In a studio inside a chair factory in Grafton run by a company in nearby Port Washington between 1917 and 1932, a little-known activity was taking place: some of the earliest Blues, R&B, Jazz, and Country classics were being recorded, pressed into 78 rpm records, and distributed by Paramount Records. Many of these artists came up from Chicago, St. Louis, Memphis, or the Mississippi Delta, most of the, African-American. Today, music fans around the world are embracing the rediscovery of these monumental – and unique – these early music sessions (also known as “race records”) were, and how its influence still affects music today. Find out more about Paramount, and the Paramount Music Festival that celebrates this history, in this episode of the State Trunk Tour Podcast:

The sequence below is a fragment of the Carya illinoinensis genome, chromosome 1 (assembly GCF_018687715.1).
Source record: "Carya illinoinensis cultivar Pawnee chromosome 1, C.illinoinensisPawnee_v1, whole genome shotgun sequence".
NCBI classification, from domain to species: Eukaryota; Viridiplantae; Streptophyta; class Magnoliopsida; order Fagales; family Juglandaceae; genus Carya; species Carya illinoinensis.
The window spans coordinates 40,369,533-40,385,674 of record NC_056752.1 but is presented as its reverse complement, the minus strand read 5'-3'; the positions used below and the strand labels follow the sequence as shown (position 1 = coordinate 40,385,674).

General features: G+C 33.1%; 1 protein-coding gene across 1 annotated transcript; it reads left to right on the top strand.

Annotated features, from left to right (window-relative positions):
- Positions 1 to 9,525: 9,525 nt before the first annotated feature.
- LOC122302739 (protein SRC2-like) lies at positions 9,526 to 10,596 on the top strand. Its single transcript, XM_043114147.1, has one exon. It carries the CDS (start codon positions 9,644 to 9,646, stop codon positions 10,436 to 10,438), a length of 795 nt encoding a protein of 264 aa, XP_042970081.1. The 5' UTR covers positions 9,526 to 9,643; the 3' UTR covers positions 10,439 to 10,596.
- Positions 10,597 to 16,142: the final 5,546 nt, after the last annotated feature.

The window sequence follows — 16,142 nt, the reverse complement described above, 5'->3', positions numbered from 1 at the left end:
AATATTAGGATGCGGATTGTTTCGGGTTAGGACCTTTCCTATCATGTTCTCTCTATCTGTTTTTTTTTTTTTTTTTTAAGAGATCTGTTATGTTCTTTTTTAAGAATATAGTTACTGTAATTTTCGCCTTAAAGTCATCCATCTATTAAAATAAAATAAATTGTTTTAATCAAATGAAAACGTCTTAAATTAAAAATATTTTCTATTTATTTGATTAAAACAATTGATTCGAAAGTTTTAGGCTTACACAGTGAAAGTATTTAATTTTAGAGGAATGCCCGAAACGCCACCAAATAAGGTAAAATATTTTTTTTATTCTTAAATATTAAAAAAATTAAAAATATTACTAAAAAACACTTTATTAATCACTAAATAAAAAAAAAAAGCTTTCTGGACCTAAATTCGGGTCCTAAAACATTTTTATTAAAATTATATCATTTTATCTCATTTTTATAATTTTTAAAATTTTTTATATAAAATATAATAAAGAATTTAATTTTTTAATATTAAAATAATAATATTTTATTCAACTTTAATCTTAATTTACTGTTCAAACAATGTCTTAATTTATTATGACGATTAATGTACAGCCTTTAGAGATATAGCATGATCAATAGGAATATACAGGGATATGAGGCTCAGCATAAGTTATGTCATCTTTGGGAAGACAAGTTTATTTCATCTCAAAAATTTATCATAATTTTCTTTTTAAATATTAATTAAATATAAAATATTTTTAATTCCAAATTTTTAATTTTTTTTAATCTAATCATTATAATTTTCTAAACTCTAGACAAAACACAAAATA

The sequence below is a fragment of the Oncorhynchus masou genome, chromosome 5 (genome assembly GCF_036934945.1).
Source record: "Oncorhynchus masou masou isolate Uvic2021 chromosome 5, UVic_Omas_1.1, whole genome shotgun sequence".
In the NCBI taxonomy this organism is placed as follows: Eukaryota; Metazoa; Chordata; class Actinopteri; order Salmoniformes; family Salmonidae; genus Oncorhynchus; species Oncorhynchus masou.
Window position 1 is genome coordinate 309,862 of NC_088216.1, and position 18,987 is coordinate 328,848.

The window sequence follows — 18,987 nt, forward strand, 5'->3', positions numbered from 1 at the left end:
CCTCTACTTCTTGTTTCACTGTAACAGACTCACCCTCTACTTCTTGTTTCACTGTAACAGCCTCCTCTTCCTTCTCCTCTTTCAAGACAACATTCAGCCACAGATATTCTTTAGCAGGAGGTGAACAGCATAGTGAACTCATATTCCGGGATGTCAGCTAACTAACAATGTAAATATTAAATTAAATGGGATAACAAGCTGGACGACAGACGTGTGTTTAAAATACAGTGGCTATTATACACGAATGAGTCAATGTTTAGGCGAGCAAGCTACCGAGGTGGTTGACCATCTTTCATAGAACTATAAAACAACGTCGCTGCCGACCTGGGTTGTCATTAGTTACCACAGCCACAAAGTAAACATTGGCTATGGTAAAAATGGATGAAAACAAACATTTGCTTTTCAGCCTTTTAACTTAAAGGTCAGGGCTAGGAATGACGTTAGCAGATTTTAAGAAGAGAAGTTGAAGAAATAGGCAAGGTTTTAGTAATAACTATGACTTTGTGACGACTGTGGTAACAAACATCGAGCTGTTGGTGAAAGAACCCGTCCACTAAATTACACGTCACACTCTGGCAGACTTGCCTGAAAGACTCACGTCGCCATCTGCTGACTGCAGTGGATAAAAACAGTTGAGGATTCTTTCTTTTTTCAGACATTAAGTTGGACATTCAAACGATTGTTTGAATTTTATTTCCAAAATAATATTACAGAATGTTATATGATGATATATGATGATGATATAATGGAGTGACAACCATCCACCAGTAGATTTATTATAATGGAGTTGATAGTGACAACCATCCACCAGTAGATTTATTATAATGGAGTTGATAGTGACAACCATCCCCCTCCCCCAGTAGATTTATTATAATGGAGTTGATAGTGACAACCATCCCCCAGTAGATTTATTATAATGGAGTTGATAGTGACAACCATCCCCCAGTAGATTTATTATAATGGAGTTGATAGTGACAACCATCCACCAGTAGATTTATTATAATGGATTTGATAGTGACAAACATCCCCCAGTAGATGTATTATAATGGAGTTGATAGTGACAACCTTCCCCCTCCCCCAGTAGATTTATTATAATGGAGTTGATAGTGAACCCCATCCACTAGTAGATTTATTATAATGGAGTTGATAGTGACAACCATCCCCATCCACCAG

You can find out more from the Paramount Music Association, which has been the impetus behind Paramount Plaza in downtown Grafton, which features a fountain, statues of the musicians, a “Walk of Fame,” and more. The Association, in conjunction with Visit Port Washington, also holds the Paramount Music Festival every Labor Day weekend.